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From Kenneth Tyler <...@8thfold.com>
Subject Re: let me introduce myself .. Paul G
Date Sat, 21 Aug 2010 14:13:15 GMT
Paul,
        I feel you. The active community right now is fairly small and
pretty experienced. I think couchdb is still at the "early adopter" stage
and just starting to show up for people that are not intensely into
programming. So sometimes the atmosphere seems intimidating. I come from a
windows background so there are a lot of times when I find people talking
about programs and libraries that i don't know, or assuming that everyone
has background knowledge that I don't have... but

and its a big but, so far the community has also been very patient and very
helpful to me, and worked me thru a lot of my beginner puzzles. Apparently a
lot of couchdb interaction goes by on the IRC list. For some reason I'm not
really used to IRC. However, I find that questions get answered quickly on
the list serve.

If you're located anywhere around the bay area couchio is located in
oakland, and often has "open fridays" were people can drop in and talk with
them, and there is a users group that meets every week in berkeley
http://www.meetup.com/relax-in-the-east-bay/ were a lot of the people who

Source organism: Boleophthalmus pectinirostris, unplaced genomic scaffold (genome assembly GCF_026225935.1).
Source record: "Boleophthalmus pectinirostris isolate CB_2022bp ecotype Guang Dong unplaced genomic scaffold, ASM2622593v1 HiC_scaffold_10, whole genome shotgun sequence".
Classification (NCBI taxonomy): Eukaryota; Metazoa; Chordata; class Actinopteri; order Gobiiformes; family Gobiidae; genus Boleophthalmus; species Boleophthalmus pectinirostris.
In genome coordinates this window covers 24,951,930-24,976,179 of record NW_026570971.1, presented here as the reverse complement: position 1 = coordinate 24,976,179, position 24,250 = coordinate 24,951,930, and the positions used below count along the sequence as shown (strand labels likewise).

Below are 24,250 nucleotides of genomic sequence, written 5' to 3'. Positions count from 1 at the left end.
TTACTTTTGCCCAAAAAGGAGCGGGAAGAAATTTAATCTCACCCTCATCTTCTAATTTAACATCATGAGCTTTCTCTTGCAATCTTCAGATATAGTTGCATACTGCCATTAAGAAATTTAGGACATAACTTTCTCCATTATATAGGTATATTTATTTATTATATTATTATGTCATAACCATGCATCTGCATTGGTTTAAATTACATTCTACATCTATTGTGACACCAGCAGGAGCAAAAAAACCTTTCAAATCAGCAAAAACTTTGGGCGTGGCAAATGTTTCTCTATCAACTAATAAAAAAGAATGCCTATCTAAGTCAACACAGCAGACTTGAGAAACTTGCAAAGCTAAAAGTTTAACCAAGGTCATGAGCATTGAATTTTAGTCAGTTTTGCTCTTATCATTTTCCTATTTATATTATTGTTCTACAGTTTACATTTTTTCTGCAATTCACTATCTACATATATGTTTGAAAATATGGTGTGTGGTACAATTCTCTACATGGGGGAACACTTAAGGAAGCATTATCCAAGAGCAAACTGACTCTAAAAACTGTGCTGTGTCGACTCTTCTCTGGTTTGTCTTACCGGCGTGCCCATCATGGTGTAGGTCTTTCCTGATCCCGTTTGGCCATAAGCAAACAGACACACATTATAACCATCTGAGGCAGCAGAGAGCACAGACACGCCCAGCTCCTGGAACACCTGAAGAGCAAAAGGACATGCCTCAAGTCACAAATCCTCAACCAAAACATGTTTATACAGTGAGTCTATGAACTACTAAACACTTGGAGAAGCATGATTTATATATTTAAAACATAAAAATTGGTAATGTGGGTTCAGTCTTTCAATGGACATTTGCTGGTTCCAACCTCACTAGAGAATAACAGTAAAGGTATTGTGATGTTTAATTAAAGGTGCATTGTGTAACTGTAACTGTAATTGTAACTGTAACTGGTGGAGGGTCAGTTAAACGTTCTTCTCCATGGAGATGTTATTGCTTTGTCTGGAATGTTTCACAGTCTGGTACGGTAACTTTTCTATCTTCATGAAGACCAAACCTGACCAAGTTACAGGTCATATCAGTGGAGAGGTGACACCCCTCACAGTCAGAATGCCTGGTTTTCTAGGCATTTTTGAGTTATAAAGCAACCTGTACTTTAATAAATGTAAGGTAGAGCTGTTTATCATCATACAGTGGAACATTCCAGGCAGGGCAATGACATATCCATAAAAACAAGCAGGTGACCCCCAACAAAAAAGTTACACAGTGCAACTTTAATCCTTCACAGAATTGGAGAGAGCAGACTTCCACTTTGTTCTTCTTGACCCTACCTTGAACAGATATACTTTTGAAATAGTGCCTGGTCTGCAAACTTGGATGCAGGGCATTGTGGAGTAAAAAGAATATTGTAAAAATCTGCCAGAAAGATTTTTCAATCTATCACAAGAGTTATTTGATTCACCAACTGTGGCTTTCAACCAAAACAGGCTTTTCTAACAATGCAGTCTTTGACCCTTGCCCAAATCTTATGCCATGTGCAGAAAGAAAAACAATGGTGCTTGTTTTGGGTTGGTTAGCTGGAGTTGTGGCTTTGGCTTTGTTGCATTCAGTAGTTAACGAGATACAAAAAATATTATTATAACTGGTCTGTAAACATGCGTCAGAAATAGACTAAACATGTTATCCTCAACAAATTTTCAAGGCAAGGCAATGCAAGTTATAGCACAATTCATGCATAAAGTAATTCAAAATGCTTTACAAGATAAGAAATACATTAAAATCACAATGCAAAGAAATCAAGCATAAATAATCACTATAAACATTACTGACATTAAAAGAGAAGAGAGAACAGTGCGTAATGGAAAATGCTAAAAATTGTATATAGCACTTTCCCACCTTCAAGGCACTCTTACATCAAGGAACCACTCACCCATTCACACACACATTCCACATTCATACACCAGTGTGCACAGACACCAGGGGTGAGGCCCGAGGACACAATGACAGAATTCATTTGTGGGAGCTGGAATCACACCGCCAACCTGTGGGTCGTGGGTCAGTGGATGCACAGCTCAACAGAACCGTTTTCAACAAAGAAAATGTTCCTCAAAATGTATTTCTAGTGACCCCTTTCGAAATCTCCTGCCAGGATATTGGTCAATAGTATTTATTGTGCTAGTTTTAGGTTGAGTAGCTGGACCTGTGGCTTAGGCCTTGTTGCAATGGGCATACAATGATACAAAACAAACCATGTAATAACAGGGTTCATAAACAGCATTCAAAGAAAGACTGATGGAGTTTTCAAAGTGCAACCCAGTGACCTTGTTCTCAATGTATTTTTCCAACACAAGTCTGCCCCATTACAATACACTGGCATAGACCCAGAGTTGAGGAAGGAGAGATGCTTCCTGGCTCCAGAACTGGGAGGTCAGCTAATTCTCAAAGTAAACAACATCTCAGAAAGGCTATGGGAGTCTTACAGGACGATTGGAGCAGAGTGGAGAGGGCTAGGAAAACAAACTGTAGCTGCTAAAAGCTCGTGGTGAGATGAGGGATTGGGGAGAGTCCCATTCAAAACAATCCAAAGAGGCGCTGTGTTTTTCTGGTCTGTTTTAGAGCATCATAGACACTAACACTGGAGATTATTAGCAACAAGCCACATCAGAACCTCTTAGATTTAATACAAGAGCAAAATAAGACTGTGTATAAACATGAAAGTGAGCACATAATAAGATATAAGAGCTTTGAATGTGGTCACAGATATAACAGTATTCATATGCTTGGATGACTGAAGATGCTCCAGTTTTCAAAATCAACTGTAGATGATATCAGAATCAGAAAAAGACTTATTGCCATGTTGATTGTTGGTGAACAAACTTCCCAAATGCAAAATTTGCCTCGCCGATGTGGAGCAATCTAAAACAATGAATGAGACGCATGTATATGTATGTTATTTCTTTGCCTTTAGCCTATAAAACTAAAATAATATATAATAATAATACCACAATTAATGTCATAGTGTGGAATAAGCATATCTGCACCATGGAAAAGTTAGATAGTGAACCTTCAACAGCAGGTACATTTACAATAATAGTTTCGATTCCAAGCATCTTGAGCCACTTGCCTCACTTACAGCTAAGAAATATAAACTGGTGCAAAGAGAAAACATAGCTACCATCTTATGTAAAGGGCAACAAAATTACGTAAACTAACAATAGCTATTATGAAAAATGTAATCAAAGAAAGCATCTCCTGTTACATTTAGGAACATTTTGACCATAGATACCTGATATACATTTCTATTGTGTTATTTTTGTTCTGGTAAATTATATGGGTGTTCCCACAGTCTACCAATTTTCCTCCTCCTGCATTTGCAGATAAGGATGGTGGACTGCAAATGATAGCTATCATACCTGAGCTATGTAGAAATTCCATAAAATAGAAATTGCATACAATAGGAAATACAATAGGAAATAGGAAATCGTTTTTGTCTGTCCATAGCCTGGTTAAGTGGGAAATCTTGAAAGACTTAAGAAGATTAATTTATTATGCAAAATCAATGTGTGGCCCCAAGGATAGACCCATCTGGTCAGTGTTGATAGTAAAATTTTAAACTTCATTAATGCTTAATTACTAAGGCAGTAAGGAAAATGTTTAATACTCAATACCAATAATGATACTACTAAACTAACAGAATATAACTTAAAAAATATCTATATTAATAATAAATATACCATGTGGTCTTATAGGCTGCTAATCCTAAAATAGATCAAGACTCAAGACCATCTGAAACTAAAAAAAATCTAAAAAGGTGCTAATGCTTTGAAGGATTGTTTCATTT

come are in a position a lot like yours.

Ken Tyler



On Sat, Aug 21, 2010 at 12:47 AM, Paul Gydos <faculty@gydos.com> wrote:

> Hi,
>
> My name is Paul Gydos,
>
> Although I have general background as a computer user and am a bit more
> advanced than your average user, I have more interest than technical
> background.
>
> Starting a few months back I realized that what was keeping me from
> expanding my reach in my projects was my ability to store and retrieve
> information in a way that made sense.
>
> I had tried using Access many years back, when I was still owning a license
> to Office and more often on the Windows platform.
>
> Even then I found it frustrating because the criteria for each major entry
> would change often, I couldn't predict that at the beginning of the
> project.
>  Even Excel often didn't make sense for simpler projects.  I was most often
> just storing and retrieving, not making calculations or formula.  Two
> dimensions was not always convenient... well anyway I've always had various
> ideas about data bouncing around in my head.
>
> So as I approached my latest problem I started to play around with
> OpenOffice since I've become a linux distro hopper, and realized I hate it.
>  This particular application will be used by me and my wife often if we are
> to be successful and it just better not suck all the time trying to keep up
> with our data.
>
> So I found out about couchdb in a linux journal I was thumbing thru, had a
> small mention of it, but I looked it up and started reading about NoSQL
> which I had only heard as a term before.  It was exciting to see that
> although this has been in the works for some time, it was still just
> maturing, and CouchDB seemed to be at the front.  Plus the couchdb people
> seemed to want to make a non-fun thing fun.
>
> I wanted a hosted solution so I could work from anywhere as I built up the